Marteinsdottir, G. & A. Steinarsson. (Submitted) Maternal influence on the size and viability of Icelandic cod (Gadus morhua L.) eggs and larvae. J. Fish. Biol.

Marteinsdottir, G. & K. Thorarinsson. (Submitted). Improving the stock recruitment relationship of Icelandic cod (Gadus morhua L.) by including age diversity of spawners. Can. J. Fish. Aquat. Sci.

Several other publications are in preparation.
INTRODUCTION AND RATIONALE

Gadold fish produce very large numbers of eggs per individual, and only a small proportion survive to recruit to the adult stock. In the case of most NE Atlantic gadoid stocks the relationship between the abundance of the spawning stock and subsequent annual recruitment is generally obscured by a combination of factors. These include environmental effects on the survival of eggs and larvae and the use, for lack of alternative information, of spawning stock biomass as an index of the reproductive output of the adult population. Environmental factors exert strong control over the mortality rates of eggs and larvae, possibly through starvation but also through the dynamics of predator populations. At the same time, the survival of larval fish is linked to their growth rate. In general, the survival of fast growing individuals over a growth interval, will be higher than that of slow growing individuals. With regard to the reproductive output from the spawning population, egg production per unit biomass varies with the size, age and condition of the females, and so changes in the population structure associated with exploitation and annual differences in year-class strength are likely to have a major effect on population fecundity. These effects are not taken into account by conventional analyses of stock-recruitment relationships.

The aim of the project has been to establish the priorities and develop methods for investigating recruitment mechanisms in gadoid species, focussing on Icelandic and Norwegian cod stocks and North Sea haddock. The eventual aim is to be able to disaggregate the effects of changes in spawning stock structure on stock-recruitment relationships, from effects due to the environment. This is an important goal because it has the potential to significantly reduce the uncertainty in the models currently used to assess the sustainability of fisheries.

THE KEY FINDINGS OF THE PROJECT ARE:

- The timing and distribution of spawning activity in both cod and haddock populations studied is strongly related to the age and size composition of the adult stock,

- The size and viability of larvae is strongly related to the size of eggs, which is in turn related to batch number, size and spawning history of the adult females,

- For North Sea haddock, the juvenile fish surviving to the demersal phase in August were not drawn at random from the annual egg production by the adult stock. In 1996, spawning in early April contributed a disproportionate number of recruits,

- A patch tracking study of larval haddock growth and survival showed that hatch date, rather than short term variations in environmental conditions contributed most to the variability in individual growth rates, and hence to survival. The fastest growing individuals in the study were from spawnings in early April,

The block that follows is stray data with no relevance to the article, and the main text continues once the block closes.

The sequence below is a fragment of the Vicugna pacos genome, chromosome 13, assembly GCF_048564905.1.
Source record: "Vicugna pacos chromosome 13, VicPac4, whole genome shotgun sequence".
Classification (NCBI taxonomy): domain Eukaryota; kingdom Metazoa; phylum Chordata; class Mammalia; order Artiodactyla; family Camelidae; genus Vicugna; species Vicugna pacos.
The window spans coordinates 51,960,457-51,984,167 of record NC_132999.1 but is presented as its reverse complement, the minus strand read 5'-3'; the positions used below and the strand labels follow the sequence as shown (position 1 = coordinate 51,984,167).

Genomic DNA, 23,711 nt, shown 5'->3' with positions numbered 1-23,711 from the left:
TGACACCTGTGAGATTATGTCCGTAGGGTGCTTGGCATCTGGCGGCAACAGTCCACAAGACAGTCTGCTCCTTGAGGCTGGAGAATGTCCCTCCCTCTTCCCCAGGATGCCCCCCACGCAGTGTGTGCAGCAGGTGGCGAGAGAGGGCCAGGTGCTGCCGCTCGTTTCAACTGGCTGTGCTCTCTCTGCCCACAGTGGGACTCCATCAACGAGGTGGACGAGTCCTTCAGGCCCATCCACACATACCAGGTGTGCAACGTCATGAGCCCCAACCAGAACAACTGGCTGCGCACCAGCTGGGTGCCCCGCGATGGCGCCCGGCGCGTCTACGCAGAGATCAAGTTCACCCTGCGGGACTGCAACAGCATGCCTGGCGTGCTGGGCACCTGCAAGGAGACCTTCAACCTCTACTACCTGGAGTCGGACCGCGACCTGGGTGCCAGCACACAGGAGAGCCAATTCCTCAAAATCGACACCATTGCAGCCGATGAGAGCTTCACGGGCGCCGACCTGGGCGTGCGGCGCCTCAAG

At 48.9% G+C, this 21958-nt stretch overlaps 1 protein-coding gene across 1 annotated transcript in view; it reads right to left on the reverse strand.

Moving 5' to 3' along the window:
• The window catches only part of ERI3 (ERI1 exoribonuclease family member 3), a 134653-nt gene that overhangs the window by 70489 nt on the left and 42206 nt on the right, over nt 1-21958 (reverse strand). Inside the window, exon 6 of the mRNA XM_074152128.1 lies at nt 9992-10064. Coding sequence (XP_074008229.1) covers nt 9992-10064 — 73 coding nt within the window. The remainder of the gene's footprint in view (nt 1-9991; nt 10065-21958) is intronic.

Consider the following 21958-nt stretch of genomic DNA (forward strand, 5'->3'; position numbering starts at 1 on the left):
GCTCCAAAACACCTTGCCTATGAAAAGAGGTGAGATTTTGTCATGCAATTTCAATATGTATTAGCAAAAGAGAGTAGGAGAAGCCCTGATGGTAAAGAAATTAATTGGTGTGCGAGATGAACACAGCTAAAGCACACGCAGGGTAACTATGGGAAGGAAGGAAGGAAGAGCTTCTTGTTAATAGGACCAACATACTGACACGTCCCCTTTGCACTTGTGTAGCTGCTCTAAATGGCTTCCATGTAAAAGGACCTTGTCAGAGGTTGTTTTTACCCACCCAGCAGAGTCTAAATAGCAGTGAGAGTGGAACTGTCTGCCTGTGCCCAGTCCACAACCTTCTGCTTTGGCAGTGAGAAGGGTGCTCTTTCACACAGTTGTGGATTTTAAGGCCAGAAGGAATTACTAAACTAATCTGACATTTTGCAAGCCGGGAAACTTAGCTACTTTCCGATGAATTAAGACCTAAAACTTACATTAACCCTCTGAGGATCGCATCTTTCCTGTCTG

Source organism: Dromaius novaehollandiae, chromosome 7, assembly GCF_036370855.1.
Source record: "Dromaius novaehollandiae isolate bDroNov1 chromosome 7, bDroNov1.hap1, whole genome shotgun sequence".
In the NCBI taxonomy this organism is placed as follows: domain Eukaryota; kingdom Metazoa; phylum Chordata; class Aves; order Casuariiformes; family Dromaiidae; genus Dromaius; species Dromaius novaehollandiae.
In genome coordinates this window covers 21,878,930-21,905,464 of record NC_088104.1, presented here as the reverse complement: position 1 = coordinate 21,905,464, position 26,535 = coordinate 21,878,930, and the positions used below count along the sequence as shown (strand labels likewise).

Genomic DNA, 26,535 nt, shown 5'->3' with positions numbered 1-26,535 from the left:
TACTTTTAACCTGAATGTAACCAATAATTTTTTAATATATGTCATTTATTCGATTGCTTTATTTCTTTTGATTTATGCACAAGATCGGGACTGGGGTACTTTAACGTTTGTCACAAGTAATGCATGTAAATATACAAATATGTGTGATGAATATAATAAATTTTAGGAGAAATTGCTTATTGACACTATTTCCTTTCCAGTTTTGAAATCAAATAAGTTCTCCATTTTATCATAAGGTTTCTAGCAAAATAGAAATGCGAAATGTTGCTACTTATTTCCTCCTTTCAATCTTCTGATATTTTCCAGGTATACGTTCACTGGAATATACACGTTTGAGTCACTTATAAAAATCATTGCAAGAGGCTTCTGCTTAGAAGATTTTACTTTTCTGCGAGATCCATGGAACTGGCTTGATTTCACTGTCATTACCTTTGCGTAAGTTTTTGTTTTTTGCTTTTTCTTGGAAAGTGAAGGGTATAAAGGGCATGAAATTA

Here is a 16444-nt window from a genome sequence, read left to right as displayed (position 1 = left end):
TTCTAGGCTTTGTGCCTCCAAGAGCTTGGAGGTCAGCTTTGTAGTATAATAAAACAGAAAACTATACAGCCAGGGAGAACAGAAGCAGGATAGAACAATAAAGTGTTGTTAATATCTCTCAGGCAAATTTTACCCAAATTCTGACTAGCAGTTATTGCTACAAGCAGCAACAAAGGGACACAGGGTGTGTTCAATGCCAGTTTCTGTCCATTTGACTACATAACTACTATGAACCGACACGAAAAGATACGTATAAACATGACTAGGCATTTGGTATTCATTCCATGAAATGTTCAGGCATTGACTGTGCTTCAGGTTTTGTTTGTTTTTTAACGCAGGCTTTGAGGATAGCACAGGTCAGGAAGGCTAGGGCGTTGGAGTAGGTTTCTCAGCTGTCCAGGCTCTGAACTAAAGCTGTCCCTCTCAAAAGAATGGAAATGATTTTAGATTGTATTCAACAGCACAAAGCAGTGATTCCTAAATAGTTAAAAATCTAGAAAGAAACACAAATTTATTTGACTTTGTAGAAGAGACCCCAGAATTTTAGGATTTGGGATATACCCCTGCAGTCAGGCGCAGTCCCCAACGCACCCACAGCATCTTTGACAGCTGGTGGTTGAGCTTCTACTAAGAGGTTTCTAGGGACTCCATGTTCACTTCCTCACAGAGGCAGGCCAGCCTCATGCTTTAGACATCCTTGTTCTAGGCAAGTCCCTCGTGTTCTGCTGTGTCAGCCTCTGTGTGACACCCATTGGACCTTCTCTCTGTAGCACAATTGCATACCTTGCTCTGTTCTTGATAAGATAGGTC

- Laboratory experiments showed that signatures of diet composition and feeding rate of reared cod and haddock larvae can be detected in the biochemical composition of individuals. However, there was little relationship between these indices and temporal variations in environmental conditions during the patch tracking study in the North Sea. Larvae appeared to be feeding maximally under the range of conditions encountered-during the study.

- Turbulence regimes, representative of those encountered in the field can be generated artificially in mesocosms. Protocols for conducting experiments on the effects of turbulence on larval fish feeding and growth have been developed. However, simulation modelling indicates that current theory is not sufficiently robust to predict the consequences of such experiments,

- Strategic modelling of the interaction of growth and mortality rates for the composition of larval fish populations shows that short-term variability in growth rates can significantly modify, and in some cases mask, the outcome. These results were partly confirmed by rearing experiments in mesocosms. No relationship between growth and mortality rates could be detected in the results from the patch tracking study on larval haddock,

- Modelling predictions of the most favourable hatch-sites for subsequent growth of larval cod and haddock in the North Sea matched closely with the observed distributions of eggs of the two species,

- The project has developed a strategy for integrating models of egg production by cod and haddock spawning stocks with bio-physical models of egg and larval dispersal and survival, to produce a system capable of evaluating the relative contributions of stock structure and environmental effects on recruitment.

Funding Scheme

CSC - Cost-sharing contracts

Coordinator

Fisheries Research Services
Address
Victoria Road
AB11 9DB Aberdeen
United Kingdom

Participants (3)

Danish Institute for Fisheries Research
Denmark
Address
Kavalergaarden 6
2920 Charlottenlund
INSTITUTE OF MARINE RESEARCH
Norway
Address
Nordnesgaten 50
Bergen
THE MARINE RESEARCH INSTITUTE OF ICELAND
Iceland
Address
4,Skulagata 4
121 Reykjavik